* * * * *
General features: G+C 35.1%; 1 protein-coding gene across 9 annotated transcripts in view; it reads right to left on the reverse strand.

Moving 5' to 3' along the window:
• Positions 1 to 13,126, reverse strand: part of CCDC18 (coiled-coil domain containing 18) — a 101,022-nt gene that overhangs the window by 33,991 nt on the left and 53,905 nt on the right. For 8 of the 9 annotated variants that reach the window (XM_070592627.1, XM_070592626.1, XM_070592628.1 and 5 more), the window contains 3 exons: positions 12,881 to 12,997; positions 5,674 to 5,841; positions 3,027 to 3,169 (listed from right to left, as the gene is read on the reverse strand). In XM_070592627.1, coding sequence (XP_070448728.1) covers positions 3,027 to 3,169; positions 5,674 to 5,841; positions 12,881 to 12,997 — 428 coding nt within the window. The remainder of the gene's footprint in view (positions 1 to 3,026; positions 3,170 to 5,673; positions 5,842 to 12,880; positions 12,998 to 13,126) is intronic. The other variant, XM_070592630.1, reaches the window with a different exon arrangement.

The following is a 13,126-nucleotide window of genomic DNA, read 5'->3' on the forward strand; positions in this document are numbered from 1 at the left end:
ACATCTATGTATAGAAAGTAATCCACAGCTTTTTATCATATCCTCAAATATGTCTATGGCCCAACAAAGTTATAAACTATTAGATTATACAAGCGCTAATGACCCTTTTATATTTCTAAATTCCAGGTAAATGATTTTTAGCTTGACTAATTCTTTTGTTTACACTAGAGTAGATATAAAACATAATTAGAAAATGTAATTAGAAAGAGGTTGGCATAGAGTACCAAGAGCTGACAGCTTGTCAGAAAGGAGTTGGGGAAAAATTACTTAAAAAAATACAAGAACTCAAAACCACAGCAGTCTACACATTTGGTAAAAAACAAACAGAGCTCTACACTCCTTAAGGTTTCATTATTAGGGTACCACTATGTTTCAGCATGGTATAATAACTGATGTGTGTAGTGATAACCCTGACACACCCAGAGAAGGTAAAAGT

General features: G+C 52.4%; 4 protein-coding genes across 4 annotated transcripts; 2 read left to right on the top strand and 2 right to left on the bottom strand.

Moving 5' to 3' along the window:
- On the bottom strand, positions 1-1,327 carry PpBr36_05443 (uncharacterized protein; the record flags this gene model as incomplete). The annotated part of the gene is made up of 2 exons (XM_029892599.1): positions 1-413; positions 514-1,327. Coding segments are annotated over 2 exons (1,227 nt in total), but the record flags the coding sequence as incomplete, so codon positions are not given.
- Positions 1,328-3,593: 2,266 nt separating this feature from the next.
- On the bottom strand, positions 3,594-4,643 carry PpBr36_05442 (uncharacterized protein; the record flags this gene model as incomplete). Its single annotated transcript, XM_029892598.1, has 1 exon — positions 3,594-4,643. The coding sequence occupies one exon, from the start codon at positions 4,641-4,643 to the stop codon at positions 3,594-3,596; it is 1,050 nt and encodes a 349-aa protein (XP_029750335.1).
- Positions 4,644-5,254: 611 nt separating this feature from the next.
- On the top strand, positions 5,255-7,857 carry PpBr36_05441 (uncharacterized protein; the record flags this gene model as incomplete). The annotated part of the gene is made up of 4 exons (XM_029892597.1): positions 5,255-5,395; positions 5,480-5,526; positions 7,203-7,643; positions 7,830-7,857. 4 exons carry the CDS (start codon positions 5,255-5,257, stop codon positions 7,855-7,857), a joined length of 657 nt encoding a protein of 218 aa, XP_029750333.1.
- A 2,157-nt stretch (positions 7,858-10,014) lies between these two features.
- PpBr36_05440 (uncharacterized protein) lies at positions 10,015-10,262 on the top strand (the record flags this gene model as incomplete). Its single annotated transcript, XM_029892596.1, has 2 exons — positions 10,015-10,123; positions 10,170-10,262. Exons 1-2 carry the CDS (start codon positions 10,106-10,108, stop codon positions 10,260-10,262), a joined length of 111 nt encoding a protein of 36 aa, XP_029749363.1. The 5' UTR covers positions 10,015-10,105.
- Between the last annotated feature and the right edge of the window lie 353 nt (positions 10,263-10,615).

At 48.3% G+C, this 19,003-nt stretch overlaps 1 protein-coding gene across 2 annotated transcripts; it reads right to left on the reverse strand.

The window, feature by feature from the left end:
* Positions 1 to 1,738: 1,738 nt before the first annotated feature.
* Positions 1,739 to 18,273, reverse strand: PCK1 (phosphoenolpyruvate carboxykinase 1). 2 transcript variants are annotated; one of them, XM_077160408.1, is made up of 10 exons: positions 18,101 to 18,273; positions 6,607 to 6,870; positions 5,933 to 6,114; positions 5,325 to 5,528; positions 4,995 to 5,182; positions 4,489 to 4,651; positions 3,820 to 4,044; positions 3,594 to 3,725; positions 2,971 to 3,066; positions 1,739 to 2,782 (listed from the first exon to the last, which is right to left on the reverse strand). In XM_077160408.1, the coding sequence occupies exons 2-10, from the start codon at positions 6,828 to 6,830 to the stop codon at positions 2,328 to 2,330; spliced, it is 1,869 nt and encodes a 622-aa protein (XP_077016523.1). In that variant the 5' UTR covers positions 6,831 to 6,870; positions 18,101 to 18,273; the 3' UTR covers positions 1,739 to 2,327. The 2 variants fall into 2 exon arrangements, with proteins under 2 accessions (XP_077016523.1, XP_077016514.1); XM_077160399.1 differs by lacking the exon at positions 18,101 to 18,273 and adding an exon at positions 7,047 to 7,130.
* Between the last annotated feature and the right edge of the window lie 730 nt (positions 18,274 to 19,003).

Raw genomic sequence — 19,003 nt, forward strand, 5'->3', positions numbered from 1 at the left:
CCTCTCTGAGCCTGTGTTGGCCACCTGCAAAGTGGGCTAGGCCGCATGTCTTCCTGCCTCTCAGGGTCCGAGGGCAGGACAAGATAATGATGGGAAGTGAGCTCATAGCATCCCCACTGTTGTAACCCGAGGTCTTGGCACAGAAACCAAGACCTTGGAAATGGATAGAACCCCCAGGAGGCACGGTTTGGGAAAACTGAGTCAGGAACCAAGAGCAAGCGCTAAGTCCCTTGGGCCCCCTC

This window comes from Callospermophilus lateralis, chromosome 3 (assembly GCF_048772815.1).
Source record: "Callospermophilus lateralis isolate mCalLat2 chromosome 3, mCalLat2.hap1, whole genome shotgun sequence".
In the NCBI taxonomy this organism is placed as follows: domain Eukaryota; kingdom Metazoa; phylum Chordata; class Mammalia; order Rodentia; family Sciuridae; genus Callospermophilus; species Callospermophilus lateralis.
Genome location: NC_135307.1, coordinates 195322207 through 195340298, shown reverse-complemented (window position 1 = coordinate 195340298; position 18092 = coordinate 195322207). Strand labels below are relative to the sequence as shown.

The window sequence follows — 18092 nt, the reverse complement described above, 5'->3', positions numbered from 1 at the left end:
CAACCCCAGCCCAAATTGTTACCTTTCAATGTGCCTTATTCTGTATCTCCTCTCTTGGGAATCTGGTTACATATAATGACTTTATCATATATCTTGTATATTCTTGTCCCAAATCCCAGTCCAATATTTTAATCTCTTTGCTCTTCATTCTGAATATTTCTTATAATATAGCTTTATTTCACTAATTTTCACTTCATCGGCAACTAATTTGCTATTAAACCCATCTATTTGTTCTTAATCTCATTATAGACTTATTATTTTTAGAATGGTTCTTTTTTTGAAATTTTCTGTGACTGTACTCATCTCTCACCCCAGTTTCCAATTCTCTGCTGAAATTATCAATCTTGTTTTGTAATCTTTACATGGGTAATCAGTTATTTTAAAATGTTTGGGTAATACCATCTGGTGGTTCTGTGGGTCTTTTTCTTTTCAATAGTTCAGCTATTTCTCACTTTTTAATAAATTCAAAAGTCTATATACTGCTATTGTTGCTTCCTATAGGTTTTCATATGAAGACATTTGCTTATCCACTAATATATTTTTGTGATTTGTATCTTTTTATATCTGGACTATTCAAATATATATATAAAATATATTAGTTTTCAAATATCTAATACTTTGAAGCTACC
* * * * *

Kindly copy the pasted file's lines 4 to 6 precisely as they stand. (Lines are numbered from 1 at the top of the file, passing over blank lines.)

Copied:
The following is a 13,126-nucleotide window of genomic DNA, read 5'->3' on the forward strand; positions in this document are numbered from 1 at the left end:
ACATCTATGTATAGAAAGTAATCCACAGCTTTTTATCATATCCTCAAATATGTCTATGGCCCAACAAAGTTATAAACTATTAGATTATACAAGCGCTAATGACCCTTTTATATTTCTAAATTCCAGGTAAATGATTTTTAGCTTGACTAATTCTTTTGTTTACACTAGAGTAGATATAAAACATAATTAGAAAATGTAATTAGAAAGAGGTTGGCATAGAGTACCAAGAGCTGACAGCTTGTCAGAAAGGAGTTGGGGAAAAATTACTTAAAAAAATACAAGAACTCAAAACCACAGCAGTCTACACATTTGGTAAAAAACAAACAGAGCTCTACACTCCTTAAGGTTTCATTATTAGGGTACCACTATGTTTCAGCATGGTATAATAACTGATGTGTGTAGTGATAACCCTGACACACCCAGAGAAGGTAAAAGT

General features: G+C 52.4%; 4 protein-coding genes across 4 annotated transcripts; 2 read left to right on the top strand and 2 right to left on the bottom strand.